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Introducing: the Digital Legal Systems Lab

We’re excited to finally share a new project that we’ve been working on for a little while now, and formally announce a new institution - the Digital Legal Systems Lab.

The context

No system - whether legal, political, or digital - is ever going to be perfect. But here at Brainbox, we’ve always found it difficult to accept systems that could be working better. We find it especially difficult if they have a significant impact on a wide range of people, or particularly vulnerable groups.

Before Brainbox existed, the primary area of work for our director, Tom Barraclough, related to New Zealand’s medico-legal system, which is especially unique because of the ACC scheme. It’s a system that, for a surprisingly large number of people, doesn’t work very well. That’s largely because of system design. As a legal system, it requires more than 3000 staff to process millions of claims a year, and even greater numbers of potential disputes. But as a system, it wasn’t designed with that in mind, and it’s hideously complex even to medico-legal experts. Looking at that system around 2017 was when Tom first wondered about the similarities between law/legislation and computer programs.

One day, like a bolt from the blue (Twitter’s recommender system), he saw Hamish Fraser post about “coding the ACC Act”. Tom reached out, and since then, they’ve done some fascinating work together, influenced by the enthusiasm and effort of a wider community of inspiring people.

One of the first things Tom and Hamish published together (alongside co-author Curtis Barnes) was a report funded by the Law Foundation, which concluded that the best way to manage the risks and realise the opportunities presented by “legislation as code” was through responsible experimentation. To build trust, and responsibly balance the power in those systems, knowledge and experience needed to be gradually built in a systematic way.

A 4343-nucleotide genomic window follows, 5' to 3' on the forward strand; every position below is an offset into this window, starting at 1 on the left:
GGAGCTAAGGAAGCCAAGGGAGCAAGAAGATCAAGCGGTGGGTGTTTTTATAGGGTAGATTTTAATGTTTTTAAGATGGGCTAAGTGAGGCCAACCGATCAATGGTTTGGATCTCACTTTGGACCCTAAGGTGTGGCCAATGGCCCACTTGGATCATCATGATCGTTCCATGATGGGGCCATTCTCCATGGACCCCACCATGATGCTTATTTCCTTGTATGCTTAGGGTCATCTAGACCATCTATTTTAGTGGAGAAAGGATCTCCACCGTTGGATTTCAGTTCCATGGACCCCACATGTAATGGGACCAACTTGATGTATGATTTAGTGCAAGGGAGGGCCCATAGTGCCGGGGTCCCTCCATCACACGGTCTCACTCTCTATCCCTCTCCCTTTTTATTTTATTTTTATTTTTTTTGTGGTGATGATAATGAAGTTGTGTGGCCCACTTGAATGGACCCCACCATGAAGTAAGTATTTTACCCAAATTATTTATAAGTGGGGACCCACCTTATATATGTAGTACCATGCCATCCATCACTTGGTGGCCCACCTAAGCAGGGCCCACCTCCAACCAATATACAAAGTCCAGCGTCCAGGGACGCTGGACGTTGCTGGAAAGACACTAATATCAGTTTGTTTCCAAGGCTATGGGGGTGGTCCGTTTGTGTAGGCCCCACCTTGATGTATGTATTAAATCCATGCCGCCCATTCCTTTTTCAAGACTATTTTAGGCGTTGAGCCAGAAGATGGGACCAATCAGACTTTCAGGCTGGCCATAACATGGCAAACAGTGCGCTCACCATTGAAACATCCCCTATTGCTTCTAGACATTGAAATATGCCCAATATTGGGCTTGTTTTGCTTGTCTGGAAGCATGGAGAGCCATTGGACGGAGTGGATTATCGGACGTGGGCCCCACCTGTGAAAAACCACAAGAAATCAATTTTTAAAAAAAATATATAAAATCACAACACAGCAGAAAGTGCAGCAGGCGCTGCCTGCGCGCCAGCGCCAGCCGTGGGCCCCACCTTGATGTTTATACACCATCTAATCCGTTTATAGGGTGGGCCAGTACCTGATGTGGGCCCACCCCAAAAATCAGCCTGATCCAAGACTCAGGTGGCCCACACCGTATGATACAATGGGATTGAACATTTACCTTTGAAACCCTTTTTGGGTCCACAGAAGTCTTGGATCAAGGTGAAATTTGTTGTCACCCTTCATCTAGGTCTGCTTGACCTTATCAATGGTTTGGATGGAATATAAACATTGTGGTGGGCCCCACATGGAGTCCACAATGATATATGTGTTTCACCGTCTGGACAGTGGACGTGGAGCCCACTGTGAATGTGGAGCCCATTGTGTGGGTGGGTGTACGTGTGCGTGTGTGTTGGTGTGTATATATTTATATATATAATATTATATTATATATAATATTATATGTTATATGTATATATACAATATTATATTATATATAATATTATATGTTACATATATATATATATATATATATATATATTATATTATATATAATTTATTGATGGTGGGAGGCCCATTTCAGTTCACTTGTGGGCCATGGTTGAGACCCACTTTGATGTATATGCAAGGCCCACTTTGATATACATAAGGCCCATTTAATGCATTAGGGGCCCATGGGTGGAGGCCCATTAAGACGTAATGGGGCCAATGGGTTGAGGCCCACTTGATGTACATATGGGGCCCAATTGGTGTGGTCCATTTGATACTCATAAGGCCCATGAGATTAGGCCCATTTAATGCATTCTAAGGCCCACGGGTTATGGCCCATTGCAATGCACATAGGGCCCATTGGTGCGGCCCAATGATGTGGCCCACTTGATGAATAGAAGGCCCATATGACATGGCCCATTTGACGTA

Enter: The Lab

Since the Law Foundation report was published, we’ve looked quite hard, and we haven’t yet found anywhere prepared to foster responsible "legislation as code" experimentation.

So, we’ve founded our own place - the Digital Legal Systems (DLS) Lab.

It’s a natural outgrowth and complement to the existing work we do at Brainbox. At the DLS Lab, we want to design digital systems to solve real world problems that are created or touched by the legal system. Importantly, these systems have to be built and designed to justify trust, as appropriate for legal and regulatory contexts.

Your role

You might be thinking - what does this all have to do with you?

In essence: the lab is a place for collaboration. Just like a regulatory system, it needs multi-stakeholder input. We want to work with government, academia, lawyers and legal drafters, and especially non-government organisations. We need specific examples of systems we can work on to demonstrate the potential we see. We need people who want to work in multidisciplinary contexts and understand that the word “code” has at least three different meanings to different types of people (to lawyers, developers, academics, and policymakers). We’ll also need a way to pay the bills, and we’re confident that will come.

To kick things off and mark the launch of the DLS Lab, Hamish Fraser has shared a post about a system we’ve worked on together. It’s fantastic work and he’s extremely thoughtful and talented. If this captures your interest, no matter where you are in the world, please get in touch.

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